Pietro Tonolo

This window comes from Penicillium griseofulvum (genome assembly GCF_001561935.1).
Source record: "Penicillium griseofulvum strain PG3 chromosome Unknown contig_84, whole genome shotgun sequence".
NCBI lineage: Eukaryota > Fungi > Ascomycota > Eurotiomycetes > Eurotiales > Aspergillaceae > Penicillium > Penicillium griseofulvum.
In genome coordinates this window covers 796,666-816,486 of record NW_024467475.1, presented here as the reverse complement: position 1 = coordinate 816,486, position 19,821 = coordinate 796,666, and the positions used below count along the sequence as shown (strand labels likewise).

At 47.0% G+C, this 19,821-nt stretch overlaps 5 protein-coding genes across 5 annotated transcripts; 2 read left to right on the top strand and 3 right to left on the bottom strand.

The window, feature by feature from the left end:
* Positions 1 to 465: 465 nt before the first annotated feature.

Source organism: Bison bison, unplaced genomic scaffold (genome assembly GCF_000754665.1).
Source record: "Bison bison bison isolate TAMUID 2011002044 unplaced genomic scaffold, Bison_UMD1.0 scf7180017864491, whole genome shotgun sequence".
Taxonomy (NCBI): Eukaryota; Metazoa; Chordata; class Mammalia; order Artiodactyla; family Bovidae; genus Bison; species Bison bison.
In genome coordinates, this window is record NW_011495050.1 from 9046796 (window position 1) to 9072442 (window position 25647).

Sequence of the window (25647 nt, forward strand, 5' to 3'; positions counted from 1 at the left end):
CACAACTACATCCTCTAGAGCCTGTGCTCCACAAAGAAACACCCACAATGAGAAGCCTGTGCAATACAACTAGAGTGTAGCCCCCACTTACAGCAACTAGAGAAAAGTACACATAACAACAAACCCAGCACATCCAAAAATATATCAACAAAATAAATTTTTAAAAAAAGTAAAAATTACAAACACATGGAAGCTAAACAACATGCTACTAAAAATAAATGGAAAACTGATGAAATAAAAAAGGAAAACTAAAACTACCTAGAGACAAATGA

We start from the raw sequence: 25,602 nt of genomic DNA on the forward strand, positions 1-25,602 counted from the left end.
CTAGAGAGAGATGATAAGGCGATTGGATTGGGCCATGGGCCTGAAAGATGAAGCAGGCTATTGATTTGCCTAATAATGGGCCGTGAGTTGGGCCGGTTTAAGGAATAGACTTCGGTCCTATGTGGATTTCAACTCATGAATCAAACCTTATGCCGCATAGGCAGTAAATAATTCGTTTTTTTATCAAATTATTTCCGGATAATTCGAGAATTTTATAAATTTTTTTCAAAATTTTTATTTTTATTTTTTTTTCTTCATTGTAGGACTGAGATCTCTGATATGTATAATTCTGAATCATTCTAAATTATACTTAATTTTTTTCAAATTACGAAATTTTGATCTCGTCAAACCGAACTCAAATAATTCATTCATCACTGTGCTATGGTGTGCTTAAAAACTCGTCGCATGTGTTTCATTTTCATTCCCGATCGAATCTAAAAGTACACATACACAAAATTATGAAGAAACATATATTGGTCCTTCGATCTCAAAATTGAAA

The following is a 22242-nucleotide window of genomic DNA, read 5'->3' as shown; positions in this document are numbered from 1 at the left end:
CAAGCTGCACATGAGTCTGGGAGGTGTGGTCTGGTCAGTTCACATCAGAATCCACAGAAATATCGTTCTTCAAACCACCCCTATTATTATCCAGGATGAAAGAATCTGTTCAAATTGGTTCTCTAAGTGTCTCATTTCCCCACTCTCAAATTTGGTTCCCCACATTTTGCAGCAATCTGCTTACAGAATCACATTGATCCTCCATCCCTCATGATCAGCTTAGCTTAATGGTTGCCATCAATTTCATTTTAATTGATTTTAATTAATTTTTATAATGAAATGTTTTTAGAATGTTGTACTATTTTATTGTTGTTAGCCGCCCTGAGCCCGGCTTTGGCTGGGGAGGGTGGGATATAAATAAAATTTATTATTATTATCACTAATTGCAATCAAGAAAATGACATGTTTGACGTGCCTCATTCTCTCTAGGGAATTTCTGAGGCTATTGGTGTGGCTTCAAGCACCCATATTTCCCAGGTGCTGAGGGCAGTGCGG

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When saxophonist and composer Pietro Tonolo took on this project in 1996, he was still very young despite the fact that he had built up a formidable body of his own recordings and appearances on session dates. Disguise is a collection of pieces all based on pieces by classical composers, from Rachmaninov to Satie to Tchiakovsky to Handel to Schöenberg, and re-envisioned and reharmonized by Tonolo in the jazz idiom via his own or Riccardo Zenga's compositions. The band he assembled for this task is formidable: In addition to himself and Zenga on piano, Gianluigi Trovesi plays alto, piccolo, and bass clarinet; Roberto Rossi is here on trombone; Giampaolo Casati plays cornet and trumpet; Al Kramer shares the drum chair with Luigi Bonafede; and holding it all together on the bass is no less than the master Pietro Ciancaglini. Tonolo states his intentions in the opener, "Tableaux," by using a chromatic sense of them and weaving together a modern, post-bop cadence to meld handle and Rachmaninov and even Handel -- all themes that will be revisited later in the album. Tonolo goes a step further into the modern canon later on his heartbreakingly beautiful read of a Nino Rota theme on "Satyricon," where piccolo and soprano sax move into elegant counterpoint to present both sides of Rota's theme against a Debussian ("Jeux") backdrop and a Bill Evans-ish pianism. Elsewhere, on "Gnosswing" Tonolo goes after Satie is a bluesy nocturnal swing, with the horns all charted to play in standard harmony as the piano moves along a different chromatic line and reinvent Satie's melody as a kind of hip nursery rhyme. Ultimately, every composer is both turned inside out and paid fitting jazz homage to in a set that surprises at every single turn and never overreaches its own bounds, keeping everything inside the realm of taste and far from the banalities of irreverence or kitsch. This is a jazz album, make no mistake, but it is a jazz album with so many new colors, dynamics, and tones, it will sound like something brand new -- which is what jazz is supposed to do, after all.

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